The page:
When you think about it, the Tigers were able to get production out of the most random group of catchers this season. Grayson Greiner, Dustin Garneau, Jake Rogers, and Eric Haase are not household names, yet they combined to make it work in 2021.
Haase, the 28-year-old Detroit native, came out of nowhere to put together a nice rookie season. His defense is nothing to write home about, but his 22 home runs shouldn’t go unnoticed. He has some pop, but really lacks a true position and projects to more of a bench bat. I’m not sure what to make of his role in 2022. Rogers is a fine player, and hasn’t had enough at-bats to really say what he is, but his ceiling is still a question.
The Tigers brought in Wilson Ramos to begin 2021 (you forgot about that too?) and I could see a path where a similar move is made. Plenty of veteran catchers will be available and going for an experienced guy to help develop this young pitching staff would make a lot of sense and would be worth sacrificing offense. The development of the young guns is exponentially more important than getting offense from the catcher position at this stage.
Dillion Dingler, the Tigers 23-year-old No. 4 overall prospect, isn’t as far along as Green and Tork. While there is a lot to like with his athleticism and skill-set, his 2021 season showed he needs more time in the upper levels of the minors, making the decision to bring in a veteran on a shorter deal even more attractive.
Headlined by young and exciting arms such as Casey Mize, Tarik Skubal, and Matt Manning, the Tigers rotation has a bright future. Mize showed flashes of why he was a top draft pick and his pitching should continue to improve as his innings are limited less and less.
Skubal was inconsistent, but made big strides in 2021; at 24 years old, there’s still time for him to develop his secondary pitches and command. Reports on Manning were not glowing before he was called up. Thrown into the fire, Manning has been forced to learn and develop at the big league level. With pitching coach Chris Fetter, I don’t think that will be a problem.
Mathew Boyd has been a solid piece of the Tigers rotation for years. While not spectacular, he did have maybe his best season this year in an injury-shortened campaign. Not projected to break the bank, bringing him back seems likely. Two other lefties should be mentioned in Joey Wentz and Tyler Alexander.
Alexander has pitched well for Detroit but the question is will he be a starter of a bullpen arm. Personally, I like the idea of him in the pen where he can eat up some innings and add a lefty option for tough matchups. Wentz is a name to keep an eye on to see if Detroit thinks he can factor into their future. Spencer Turnbull provided a memorable moment with his no-hitter, but an injury ended his season early. Turnbull was putting together a career year, but the injury makes his role in 2022 foggy.
Veterans Wily Peralta and Jose Urena were brought in to eat some innings. Urena was mostly disappointing while Peralta saw a career resurgence. Brining back Peralta is not out of the question, his numbers look a lot better than his baseball savant page would suggest. A different veteran could be in play.
Let’s go ahead and get this out of the way. While I think the idea of bringing back Justin Verlander is fun and cool, I do not think it is smart. A Detroit legend and future Hall of Famer, I wouldn’t want to count on a 39-year-old coming off a major injury. However, if the Tigers make other “win-now” moves, a curtain call for Verlander could be more justifiable.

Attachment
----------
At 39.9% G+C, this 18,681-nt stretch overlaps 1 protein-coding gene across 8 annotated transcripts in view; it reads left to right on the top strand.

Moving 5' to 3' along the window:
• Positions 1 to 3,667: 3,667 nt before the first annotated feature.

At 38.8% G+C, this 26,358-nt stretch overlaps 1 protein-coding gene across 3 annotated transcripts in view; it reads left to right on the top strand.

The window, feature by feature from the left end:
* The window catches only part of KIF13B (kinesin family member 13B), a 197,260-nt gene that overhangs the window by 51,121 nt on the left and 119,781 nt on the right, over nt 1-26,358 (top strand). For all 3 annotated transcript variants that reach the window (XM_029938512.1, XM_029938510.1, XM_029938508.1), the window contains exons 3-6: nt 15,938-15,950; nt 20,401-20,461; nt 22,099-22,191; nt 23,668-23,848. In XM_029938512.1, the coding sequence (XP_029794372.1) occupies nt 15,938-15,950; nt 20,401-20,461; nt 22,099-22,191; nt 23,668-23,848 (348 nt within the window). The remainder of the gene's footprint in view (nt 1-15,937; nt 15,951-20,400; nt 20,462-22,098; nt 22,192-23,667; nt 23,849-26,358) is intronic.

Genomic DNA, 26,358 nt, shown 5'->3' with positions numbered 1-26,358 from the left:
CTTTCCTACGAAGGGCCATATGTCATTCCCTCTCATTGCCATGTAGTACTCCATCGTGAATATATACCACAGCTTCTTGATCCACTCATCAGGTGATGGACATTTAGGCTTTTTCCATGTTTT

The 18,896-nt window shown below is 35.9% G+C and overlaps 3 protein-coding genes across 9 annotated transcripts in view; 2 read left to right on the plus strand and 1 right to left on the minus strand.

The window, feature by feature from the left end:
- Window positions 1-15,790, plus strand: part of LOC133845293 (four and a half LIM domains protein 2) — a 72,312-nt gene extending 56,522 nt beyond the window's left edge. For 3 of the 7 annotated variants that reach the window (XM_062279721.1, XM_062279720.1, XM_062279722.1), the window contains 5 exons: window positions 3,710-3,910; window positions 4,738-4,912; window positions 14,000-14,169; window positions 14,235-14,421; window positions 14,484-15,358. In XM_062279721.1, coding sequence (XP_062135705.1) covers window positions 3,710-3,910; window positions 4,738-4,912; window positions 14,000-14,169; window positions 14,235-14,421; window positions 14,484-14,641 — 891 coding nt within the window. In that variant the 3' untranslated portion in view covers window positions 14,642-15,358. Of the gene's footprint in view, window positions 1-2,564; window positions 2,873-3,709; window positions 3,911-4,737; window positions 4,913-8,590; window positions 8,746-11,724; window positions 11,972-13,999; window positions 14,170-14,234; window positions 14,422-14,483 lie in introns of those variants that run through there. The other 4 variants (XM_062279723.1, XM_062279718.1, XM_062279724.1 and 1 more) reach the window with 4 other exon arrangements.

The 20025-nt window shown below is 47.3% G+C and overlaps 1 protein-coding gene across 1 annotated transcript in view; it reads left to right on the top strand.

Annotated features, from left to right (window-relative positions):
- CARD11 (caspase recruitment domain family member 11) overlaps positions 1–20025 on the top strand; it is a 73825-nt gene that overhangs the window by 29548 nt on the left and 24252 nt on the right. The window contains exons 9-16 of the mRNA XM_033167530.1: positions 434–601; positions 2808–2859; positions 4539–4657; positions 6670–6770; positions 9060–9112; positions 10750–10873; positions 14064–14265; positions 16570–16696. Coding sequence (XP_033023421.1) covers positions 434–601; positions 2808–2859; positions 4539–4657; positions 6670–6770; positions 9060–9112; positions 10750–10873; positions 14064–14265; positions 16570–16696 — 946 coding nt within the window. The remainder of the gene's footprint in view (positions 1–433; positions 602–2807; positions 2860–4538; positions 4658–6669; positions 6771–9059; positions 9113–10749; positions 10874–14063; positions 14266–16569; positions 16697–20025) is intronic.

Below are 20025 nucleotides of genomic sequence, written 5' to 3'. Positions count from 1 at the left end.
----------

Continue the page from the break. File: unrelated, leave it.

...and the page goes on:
(Waiting for you to quit yelling at me)
The top free agent pitchers could be in play if a top shortstop is not added, but I do not see it as likely. If they add to the rotation via free agency, a less expensive veteran would make more sense, financially. Depending on what the Giants do, Alex Wood, Kevin Gausman, or Anthony DeSclafani would be an upgrade to the rotation although Gausman will likely price himself out of Detroit. Of course, a trade could always take place. Getting a bona fide ace is going to be expensive either financially or in prospect capital. We will have to wait and see if the Tigers are willing to do that at this stage in their team’s life cycle.
Michael Fullmer looked great in his first year out of the bullpen. Estimated around $5 million, I could see the Tigers going either way here, but I would like to see him back. Kyle Funkhouser showed some promise and has likely earned a role in 2022. Gregory Soto is far from a perfect pitcher, but he has nasty stuff when he can control it. I like what I saw from Alex Lange and there’s a good chance he can make improvements this offseason. Jose Cisnero put together a good season and was even great at times.
The question becomes where does Joe Jimenez and Bryan Garcia fit in 2022 and beyond. Jimenez has not been good enough to rely on. I’m not questioning his stuff, but the results speak for themselves. I think it is time to find a different option. Garcia flashed promise in 2020, but was miserable this year. You need to ask yourself how much longer you want to play the “roll them out there and see if they are good” game.
Building a good bullpen is extremely hard. Look around the league, relievers are inconsistent and the consistent ones are extremely expensive. Veteran bullpen arms will get spring training invites and maybe one will stick. Maybe this is where a trade is made with the Reyes, Willi Castro, Paredes’ of the world. It’s not crazy to think a team further away from contention would take a lottery ticket on a young player who hasn’t’ panned out.
The Tigers won’t win the World Series in 2022, but they will take big steps forward. They have a hell of a manger, a great pitching coach paired with young talented arms, and enough interesting bats to maybe surprise some people. You could call it year one in the right direction. Hell, maybe 2021 was year one.
It won’t happen overnight, but for the first time in a few years, this franchise is on the right track to bringing winning baseball back to Detroit.